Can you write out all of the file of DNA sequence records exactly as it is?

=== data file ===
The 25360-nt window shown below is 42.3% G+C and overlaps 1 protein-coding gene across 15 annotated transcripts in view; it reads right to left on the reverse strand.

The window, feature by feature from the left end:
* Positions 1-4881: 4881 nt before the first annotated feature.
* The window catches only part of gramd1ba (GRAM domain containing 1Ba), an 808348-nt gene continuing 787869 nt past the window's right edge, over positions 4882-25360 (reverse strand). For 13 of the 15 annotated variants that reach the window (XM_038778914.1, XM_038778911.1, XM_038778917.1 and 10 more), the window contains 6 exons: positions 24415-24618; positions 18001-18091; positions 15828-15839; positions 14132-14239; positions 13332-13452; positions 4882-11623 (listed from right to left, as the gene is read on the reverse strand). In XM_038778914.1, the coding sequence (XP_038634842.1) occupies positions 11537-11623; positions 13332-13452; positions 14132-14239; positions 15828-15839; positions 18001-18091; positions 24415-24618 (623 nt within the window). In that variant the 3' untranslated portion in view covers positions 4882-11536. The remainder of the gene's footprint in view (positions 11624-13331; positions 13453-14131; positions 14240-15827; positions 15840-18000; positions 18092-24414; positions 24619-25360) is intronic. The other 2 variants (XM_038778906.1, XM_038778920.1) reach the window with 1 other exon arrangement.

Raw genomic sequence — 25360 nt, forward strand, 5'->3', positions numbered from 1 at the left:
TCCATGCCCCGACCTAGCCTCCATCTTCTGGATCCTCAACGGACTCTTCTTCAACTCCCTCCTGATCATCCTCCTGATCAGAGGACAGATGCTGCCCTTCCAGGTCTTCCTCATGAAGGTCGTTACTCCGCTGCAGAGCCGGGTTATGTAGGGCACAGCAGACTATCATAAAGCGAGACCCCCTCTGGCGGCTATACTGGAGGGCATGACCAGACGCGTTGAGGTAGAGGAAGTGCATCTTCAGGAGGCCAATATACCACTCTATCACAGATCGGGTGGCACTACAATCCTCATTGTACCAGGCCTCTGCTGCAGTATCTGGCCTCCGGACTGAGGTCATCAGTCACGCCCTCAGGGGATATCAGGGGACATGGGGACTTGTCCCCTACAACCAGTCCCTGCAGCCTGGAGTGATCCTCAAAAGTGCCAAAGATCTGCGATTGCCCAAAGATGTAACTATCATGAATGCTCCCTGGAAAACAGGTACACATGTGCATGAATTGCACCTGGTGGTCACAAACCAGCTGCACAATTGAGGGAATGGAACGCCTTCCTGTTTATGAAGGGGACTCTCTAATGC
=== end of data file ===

The 25360-nt window shown below is 42.3% G+C and overlaps 1 protein-coding gene across 15 annotated transcripts in view; it reads right to left on the reverse strand.

The window, feature by feature from the left end:
* Positions 1-4881: 4881 nt before the first annotated feature.
* The window catches only part of gramd1ba (GRAM domain containing 1Ba), an 808348-nt gene continuing 787869 nt past the window's right edge, over positions 4882-25360 (reverse strand). For 13 of the 15 annotated variants that reach the window (XM_038778914.1, XM_038778911.1, XM_038778917.1 and 10 more), the window contains 6 exons: positions 24415-24618; positions 18001-18091; positions 15828-15839; positions 14132-14239; positions 13332-13452; positions 4882-11623 (listed from right to left, as the gene is read on the reverse strand). In XM_038778914.1, the coding sequence (XP_038634842.1) occupies positions 11537-11623; positions 13332-13452; positions 14132-14239; positions 15828-15839; positions 18001-18091; positions 24415-24618 (623 nt within the window). In that variant the 3' untranslated portion in view covers positions 4882-11536. The remainder of the gene's footprint in view (positions 11624-13331; positions 13453-14131; positions 14240-15827; positions 15840-18000; positions 18092-24414; positions 24619-25360) is intronic. The other 2 variants (XM_038778906.1, XM_038778920.1) reach the window with 1 other exon arrangement.

Raw genomic sequence — 25360 nt, forward strand, 5'->3', positions numbered from 1 at the left:
TCCATGCCCCGACCTAGCCTCCATCTTCTGGATCCTCAACGGACTCTTCTTCAACTCCCTCCTGATCATCCTCCTGATCAGAGGACAGATGCTGCCCTTCCAGGTCTTCCTCATGAAGGTCGTTACTCCGCTGCAGAGCCGGGTTATGTAGGGCACAGCAGACTATCATAAAGCGAGACCCCCTCTGGCGGCTATACTGGAGGGCATGACCAGACGCGTTGAGGTAGAGGAAGTGCATCTTCAGGAGGCCAATATACCACTCTATCACAGATCGGGTGGCACTACAATCCTCATTGTACCAGGCCTCTGCTGCAGTATCTGGCCTCCGGACTGAGGTCATCAGTCACGCCCTCAGGGGATATCAGGGGACATGGGGACTTGTCCCCTACAACCAGTCCCTGCAGCCTGGAGTGATCCTCAAAAGTGCCAAAGATCTGCGATTGCCCAAAGATGTAACTATCATGAATGCTCCCTGGAAAACAGGTACACATGTGCATGAATTGCACCTGGTGGTCACAAACCAGCTGCACAATTGAGGGAATGGAACGCCTTCCTGTTTATGAAGGGGACTCTCTAATGC